Thursday, May 22, 2014

Worse Than Dying Is Being Forgotten

By Heejin Evangeline Hong
Junior Reporter
SEOUL, South Korea – It is questionable how much a 16-year old can discuss life or the absence of it.
I’ve not yet lost a close relative. I cannot fathom the emptiness in the lives of those left behind, nor am I close to understanding the deep meaning of life or its end.
The only thing I do know is that I am afraid of death. Unfortunately, the Sewol ferry tragedy has neither enlightened me with a justification for the sacrifice of innocent individuals nor taught me how short or long life is. Rather, it has exacerbated my fears of death – and of something scarier I hadn’t thought of before – being forgotten.
Thousands die annually in car accidents or of old age – thousands that were the dearest family members to someone or the true love of someone’s life. Yet the statistics never triggered my tears or fears.
The numbers remained numbers on paper because they had no proximity, no personal connection that could break down the distinct barrier between ‘their lives’ and ‘my life.’
The barrier had shielded me from harsh reality and had done so very well, until the Sewol ferry sunk, and pulled me out of my refuge.
For the first time, death seemed real. The victims were not nameless individuals on the newspaper, but friends of my friends – students no different from me.
A friend of mine had a last-minute change in plans to attend a different high school than the one we now see in the news. Her sister graduated from the affiliated middle school and had been classmates with most of the students on board.
Above all, most victims were just teenagers and students who shared the exact same emotions and routines as I do.
Just as I get excited for school trips, just like how I anticipate my uncertain future, and just like how I am an irreplaceable daughter of a family, they were, too.
I realized that there was nothing that made me more deserving of life than they were. I was simply lucky and the others, unfortunate. And if their tomorrows could simply not come, mine too, could.
The fact hit me: death is scary and it is as ready for me as it was for the hundreds of other innocent young people on the Sewol.
I had inadvertently perceived myself as somehow immortal – immune from death. But I, too, will lose people around me and one day I will be lost from their lives.
What scared me the most, however, was not the constant threat of death, but the aftermath: whether people will still care to remember me.
The Sewol sinking resurged searches and attention on past tragedies like the  such as the ROK Cheonan sinking four years ago and the Cheongju Cruise Ship Fire in 1994 – events that had not been prioritized in our memories for years.
The horror of the Sewol overshadowed the terrible collapse of the Gyeongju Mauna Ocean Resort Gymnasium collapsing on top of college students only three months ago.
In the test of time and in the wake of greater news, tragedies and their innocent victims often slip away from our minds as we turn our attention to the next event, despite the fact that the families left behind are still yet to recover.
In less than a month since the accident, the top searches of the moment of major Korean search engines have shifted away from the Sewol ferry to other events and celebrities.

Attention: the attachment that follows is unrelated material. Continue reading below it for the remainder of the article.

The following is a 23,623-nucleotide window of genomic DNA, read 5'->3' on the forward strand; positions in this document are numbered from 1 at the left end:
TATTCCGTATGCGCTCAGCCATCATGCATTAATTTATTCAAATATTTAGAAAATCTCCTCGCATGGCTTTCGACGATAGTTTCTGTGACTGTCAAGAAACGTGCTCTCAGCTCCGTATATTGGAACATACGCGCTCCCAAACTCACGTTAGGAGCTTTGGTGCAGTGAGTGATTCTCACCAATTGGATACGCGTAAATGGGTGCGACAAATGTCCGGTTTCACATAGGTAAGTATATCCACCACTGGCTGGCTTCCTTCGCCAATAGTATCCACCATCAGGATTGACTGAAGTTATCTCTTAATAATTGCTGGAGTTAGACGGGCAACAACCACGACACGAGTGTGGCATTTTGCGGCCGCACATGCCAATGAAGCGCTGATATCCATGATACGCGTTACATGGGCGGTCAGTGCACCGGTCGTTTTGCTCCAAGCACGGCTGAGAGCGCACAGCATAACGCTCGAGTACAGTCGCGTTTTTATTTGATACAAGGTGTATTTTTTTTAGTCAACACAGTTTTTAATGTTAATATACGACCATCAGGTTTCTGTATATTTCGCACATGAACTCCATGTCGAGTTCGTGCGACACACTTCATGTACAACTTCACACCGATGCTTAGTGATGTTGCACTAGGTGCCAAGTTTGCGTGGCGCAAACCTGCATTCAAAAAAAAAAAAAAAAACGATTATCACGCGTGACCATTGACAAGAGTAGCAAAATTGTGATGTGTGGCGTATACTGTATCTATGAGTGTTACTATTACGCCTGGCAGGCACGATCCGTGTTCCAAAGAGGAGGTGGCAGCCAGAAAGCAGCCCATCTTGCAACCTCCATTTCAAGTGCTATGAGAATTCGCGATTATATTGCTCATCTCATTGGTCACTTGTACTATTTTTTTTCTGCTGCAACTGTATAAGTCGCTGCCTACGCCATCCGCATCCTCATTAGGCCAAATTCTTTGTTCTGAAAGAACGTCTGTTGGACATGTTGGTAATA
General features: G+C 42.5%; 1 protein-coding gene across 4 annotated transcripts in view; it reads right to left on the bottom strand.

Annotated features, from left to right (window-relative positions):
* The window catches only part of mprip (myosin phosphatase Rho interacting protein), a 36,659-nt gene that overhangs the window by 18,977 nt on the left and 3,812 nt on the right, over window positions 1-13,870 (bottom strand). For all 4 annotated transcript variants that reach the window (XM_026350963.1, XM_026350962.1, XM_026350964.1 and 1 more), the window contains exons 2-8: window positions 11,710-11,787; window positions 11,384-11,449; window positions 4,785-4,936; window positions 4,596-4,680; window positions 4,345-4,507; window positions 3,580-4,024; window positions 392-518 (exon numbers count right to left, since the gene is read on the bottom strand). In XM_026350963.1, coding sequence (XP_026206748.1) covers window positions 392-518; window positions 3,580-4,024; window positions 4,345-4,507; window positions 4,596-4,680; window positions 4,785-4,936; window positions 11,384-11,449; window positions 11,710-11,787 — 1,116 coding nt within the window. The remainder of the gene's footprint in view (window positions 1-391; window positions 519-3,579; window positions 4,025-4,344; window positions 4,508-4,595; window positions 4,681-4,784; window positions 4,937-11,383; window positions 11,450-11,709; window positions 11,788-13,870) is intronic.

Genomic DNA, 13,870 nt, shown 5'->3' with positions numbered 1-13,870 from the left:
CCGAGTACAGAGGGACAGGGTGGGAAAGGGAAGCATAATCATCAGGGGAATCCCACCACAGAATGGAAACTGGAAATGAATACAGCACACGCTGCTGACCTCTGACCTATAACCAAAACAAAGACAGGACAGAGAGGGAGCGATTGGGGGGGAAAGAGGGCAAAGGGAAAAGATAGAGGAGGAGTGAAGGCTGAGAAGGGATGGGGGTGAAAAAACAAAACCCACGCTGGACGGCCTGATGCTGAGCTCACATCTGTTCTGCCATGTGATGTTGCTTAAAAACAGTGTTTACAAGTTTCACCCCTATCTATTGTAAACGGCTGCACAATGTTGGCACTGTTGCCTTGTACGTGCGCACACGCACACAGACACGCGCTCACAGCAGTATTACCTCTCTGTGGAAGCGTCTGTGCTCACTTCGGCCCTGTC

I’m no different. No matter how many times I declare my hopes of helping those in need, my resolves are forgotten when I’m faced with exams or anything demanding immediate attention.
We do not mean to neglect, nor were our condolences insincere, but we do somewhat forget. Life continues on like calm waves after a storm, as if nothing happened.
When asked how watching the breaking headlines transition from hundreds missing to hundreds dead and their grieving parents, the 16-year old would confess that she learned fear.
At the same time, I still cling to the hope that their deaths, as well as my own at some point, will not be a natural part of life, but a sacrifice to spur change for the better.

2 comments:

Linus Okechukwu said...

Thank you, Heejin Eva Hong. What strikes me about your piece is the sincerity and truthfulness with which you poured out your feelings. There's nothing that is as important as writing straight from the heart - writing not just because of our obsessions with getting published, but greatly because we know that we must write.
I will never forget the lesson which this paragraph echoes:
"In the test of time and in the wake of greater news, tragedies and their innocent victims often slip away from our minds as we turn our attention to the next event, despite the fact that the families left behind are still yet to recover."

now here comes the sincerity-
"I’m no different. No matter how many times I declare my hopes of helping those in need, my resolves are forgotten when I’m faced with exams or anything demanding immediate attention."

And it just didn't end there, you provided better perspective and much precision with this:
"We do not mean to neglect, nor were our condolences insincere, but we do somewhat forget. Life continues on like calm waves after a storm, as if nothing happened."

This is reminiscent of the piece "Using National Heartbreak For Personal Gain" by Min Joo Kim, a
Junior Reporter with YJI.

Brigitte Poirson said...

You view things from the right angle. You show true awareness and real insight. We are all links in the big chain of life, and every missing link is not only a loss unto itself. It also damages the whole chain.That is why the whole chain will always miss the lost link.Life will go on, but never as if nothing had happened. With or without tears, with or without words or fear,through the daily routines, with or without religion,the missing link gets integrated in the new chain and contributes to building a stronger one. Good journalists like you are there to remind us of it.